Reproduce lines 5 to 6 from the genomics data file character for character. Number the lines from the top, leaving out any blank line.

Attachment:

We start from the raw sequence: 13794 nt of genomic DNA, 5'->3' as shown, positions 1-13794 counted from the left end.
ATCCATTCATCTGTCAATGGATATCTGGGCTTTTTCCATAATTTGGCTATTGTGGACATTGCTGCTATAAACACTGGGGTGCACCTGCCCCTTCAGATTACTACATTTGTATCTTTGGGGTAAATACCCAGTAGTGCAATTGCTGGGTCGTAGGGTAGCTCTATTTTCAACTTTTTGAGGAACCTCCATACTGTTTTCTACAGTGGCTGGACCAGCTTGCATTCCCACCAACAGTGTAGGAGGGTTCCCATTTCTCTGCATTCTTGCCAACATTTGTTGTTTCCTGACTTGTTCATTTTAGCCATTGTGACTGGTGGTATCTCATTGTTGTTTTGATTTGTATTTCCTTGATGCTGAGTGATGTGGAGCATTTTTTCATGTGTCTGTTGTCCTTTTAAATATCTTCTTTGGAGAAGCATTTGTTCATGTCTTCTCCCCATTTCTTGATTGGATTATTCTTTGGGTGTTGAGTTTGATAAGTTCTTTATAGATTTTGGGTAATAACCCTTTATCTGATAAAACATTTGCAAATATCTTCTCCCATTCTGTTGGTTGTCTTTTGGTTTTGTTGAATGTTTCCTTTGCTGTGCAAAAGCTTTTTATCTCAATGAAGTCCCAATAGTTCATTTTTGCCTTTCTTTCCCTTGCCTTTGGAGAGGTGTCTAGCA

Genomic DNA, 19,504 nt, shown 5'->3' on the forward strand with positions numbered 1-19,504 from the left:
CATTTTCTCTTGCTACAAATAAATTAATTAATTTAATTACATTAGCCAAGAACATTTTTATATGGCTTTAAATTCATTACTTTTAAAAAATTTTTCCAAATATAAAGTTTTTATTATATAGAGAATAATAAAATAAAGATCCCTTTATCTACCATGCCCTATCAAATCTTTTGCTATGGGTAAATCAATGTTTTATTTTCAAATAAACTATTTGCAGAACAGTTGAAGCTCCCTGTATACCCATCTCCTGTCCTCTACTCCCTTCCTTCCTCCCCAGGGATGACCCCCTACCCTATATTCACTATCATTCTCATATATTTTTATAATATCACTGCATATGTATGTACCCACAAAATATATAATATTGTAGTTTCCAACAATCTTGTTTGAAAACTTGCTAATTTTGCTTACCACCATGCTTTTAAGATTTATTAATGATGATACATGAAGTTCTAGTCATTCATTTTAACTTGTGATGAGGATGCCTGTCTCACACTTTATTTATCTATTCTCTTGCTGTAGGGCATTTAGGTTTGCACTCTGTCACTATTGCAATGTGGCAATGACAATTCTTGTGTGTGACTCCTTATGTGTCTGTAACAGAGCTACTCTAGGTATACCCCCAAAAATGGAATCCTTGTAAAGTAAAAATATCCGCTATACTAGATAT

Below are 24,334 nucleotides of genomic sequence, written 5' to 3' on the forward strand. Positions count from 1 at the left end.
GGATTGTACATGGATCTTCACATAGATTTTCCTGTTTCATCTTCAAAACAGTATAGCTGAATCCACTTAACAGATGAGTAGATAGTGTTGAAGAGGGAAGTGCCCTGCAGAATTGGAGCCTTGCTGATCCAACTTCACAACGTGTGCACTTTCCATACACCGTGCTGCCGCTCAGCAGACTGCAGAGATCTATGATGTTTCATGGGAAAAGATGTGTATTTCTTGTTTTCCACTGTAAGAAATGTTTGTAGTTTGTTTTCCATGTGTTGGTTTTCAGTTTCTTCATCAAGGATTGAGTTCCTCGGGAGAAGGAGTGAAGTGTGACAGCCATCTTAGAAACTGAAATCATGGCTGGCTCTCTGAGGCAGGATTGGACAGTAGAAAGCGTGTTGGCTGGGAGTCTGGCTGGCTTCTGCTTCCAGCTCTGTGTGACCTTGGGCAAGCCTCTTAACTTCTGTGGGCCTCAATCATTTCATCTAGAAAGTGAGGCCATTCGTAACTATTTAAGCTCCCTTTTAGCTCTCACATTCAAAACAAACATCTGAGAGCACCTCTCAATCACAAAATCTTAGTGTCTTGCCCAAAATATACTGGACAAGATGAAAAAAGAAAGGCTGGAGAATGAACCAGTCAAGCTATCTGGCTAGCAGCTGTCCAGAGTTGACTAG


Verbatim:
Below are 24,334 nucleotides of genomic sequence, written 5' to 3' on the forward strand. Positions count from 1 at the left end.
GGATTGTACATGGATCTTCACATAGATTTTCCTGTTTCATCTTCAAAACAGTATAGCTGAATCCACTTAACAGATGAGTAGATAGTGTTGAAGAGGGAAGTGCCCTGCAGAATTGGAGCCTTGCTGATCCAACTTCACAACGTGTGCACTTTCCATACACCGTGCTGCCGCTCAGCAGACTGCAGAGATCTATGATGTTTCATGGGAAAAGATGTGTATTTCTTGTTTTCCACTGTAAGAAATGTTTGTAGTTTGTTTTCCATGTGTTGGTTTTCAGTTTCTTCATCAAGGATTGAGTTCCTCGGGAGAAGGAGTGAAGTGTGACAGCCATCTTAGAAACTGAAATCATGGCTGGCTCTCTGAGGCAGGATTGGACAGTAGAAAGCGTGTTGGCTGGGAGTCTGGCTGGCTTCTGCTTCCAGCTCTGTGTGACCTTGGGCAAGCCTCTTAACTTCTGTGGGCCTCAATCATTTCATCTAGAAAGTGAGGCCATTCGTAACTATTTAAGCTCCCTTTTAGCTCTCACATTCAAAACAAACATCTGAGAGCACCTCTCAATCACAAAATCTTAGTGTCTTGCCCAAAATATACTGGACAAGATGAAAAAAGAAAGGCTGGAGAATGAACCAGTCAAGCTATCTGGCTAGCAGCTGTCCAGAGTTGACTAG